New York Times Drops the Ball on Hamas’ Human Shields

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Why is the Israeli policy of avoiding civilian casualties “contentious”? The New York Times reports ostensibly on Israeli measures to warn Gaza civilians of impending IDF attacks:

The call came to the cellphone of his brother’s wife, Salah Kaware said Tuesday. Mr. Kaware lives in Khan Younis, in southeast Gaza, and the caller said that everyone in the house must leave within five minutes, because it was going to be bombed.

 

A further warning came as the occupants were leaving, he said in a telephone interview, when an Israeli drone apparently fired a flare at the roof of the three-story home. “Our neighbors came in to form a human shield,” he said, with some even going to the roof to try to prevent a bombing. Others were in the stairway when the house was bombed not long afterward.

But faced with a watertight confession that Palestinians are using IDF warnings in order to act as human shields, Steve Erlanger and Fares Akram drop the ball. Instead of focusing on Hamas’ policy of deliberately placing civilians in harm’s way, the New York Times brands Israel’s measures to avoid civilian casualties as “contentious”:

But the events on Tuesday were another example of a contentious Israeli policy in which occupants of a building about to be bombed or shelled are given a brief warning in Arabic to evacuate. The Israelis have used such telephone calls and leaflets for years now, in a stated effort to reduce civilian casualties and avoid charges of indiscriminate killings or even of crimes against the rules of war.

What’s so contentious about avoiding civilian casualties? Shouldn’t the contentious policy be that of Hamas?

As former Commander of British Forces in Afghanistan, Col. Richard Kemp said of Israel’s previous operations in Gaza: “the Israeli Defense Forces did more to safeguard the rights of civilians in a combat zone than any other army in the history of warfare.” Despite the IDF’s extraordinary measures to avoid civilian casualties, the New York Times disparages these efforts as either ineffective or irrelevant as seen through the warped eyes of so-called human rights non-governmental organizations that accuse Israel of “war crimes” in any and every case.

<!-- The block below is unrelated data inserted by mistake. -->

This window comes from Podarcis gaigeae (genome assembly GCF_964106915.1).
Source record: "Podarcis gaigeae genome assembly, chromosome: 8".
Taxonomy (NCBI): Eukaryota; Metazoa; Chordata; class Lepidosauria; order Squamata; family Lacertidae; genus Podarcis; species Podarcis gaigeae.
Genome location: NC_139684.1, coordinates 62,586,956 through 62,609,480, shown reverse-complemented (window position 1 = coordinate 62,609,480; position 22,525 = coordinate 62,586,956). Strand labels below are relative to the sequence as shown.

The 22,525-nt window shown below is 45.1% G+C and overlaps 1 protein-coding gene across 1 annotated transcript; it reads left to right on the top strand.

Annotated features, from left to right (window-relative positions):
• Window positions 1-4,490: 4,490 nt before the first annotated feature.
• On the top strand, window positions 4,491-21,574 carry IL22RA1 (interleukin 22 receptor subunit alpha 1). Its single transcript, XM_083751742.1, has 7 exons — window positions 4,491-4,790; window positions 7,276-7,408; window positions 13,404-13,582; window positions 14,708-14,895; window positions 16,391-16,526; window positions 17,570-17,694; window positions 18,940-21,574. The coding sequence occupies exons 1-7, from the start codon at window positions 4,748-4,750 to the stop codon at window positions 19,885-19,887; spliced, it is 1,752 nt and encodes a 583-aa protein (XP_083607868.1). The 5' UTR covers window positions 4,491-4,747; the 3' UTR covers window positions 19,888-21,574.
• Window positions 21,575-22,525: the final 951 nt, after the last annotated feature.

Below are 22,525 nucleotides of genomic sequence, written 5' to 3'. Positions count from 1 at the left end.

The real war crimes are Hamas’ indiscriminate rocket launches that deliberately target civilians and the embedding of terrorists within its own civilian population. Unlike Israel, Hamas gives no warning and unlike Israel, which makes every effort to defend its population through measures such as warning sirens, bomb shelters and the Iron Dome system.

The New York Times should take a closer look at the IDF Blog, which details Hamas using human shields in Gaza. In addition to documenting the firing of rockets from within civilian areas, the IDF addresses the very example of rooftop human shields that the New York Times writes about.

In this photo from July 8, civilians gather on the roof of the home of a Hamas terrorist who was targeted by the IDF. They did so in order to act as human shields and deter an imminent IDF attack.

 

Civilians gather on the roof of the house of a Hamas terrorist.

Civilians gather on the roof of the house of a Hamas terrorist.

 

Hamas uses graphics such as the one below in order to assure Palestinians in Gaza that that they can become heroes by acting as human shields.

 

“A strong people” written in Arabic–word play on the name Hebrew name of Operation Protective Edge–encouraging Palestinians in Gaza to stand on the roofs of their homes to act as human shields.

“A strong people” written in Arabic–word play on the name Hebrew name of Operation Protective Edge–encouraging Palestinians in Gaza to stand on the roofs of their homes to act as human shields.

 

See the IDF Blog for more examples of Hamas’ use of human shields.

HonestReporting CEO Joe Hyams said:

This is yet another example of a pattern of behavior on the part of the New York Times. Such is the paper’s moral blindness when it comes to Israel, its reporters cannot see the evil of Hamas even when it is presented to them on a plate. As far as The Times is concerned, Israel can simply do no right.

You can send your considered comments to the New York Times – letters@nytimes.com – remembering to include your address and phone number to be considered for publication.


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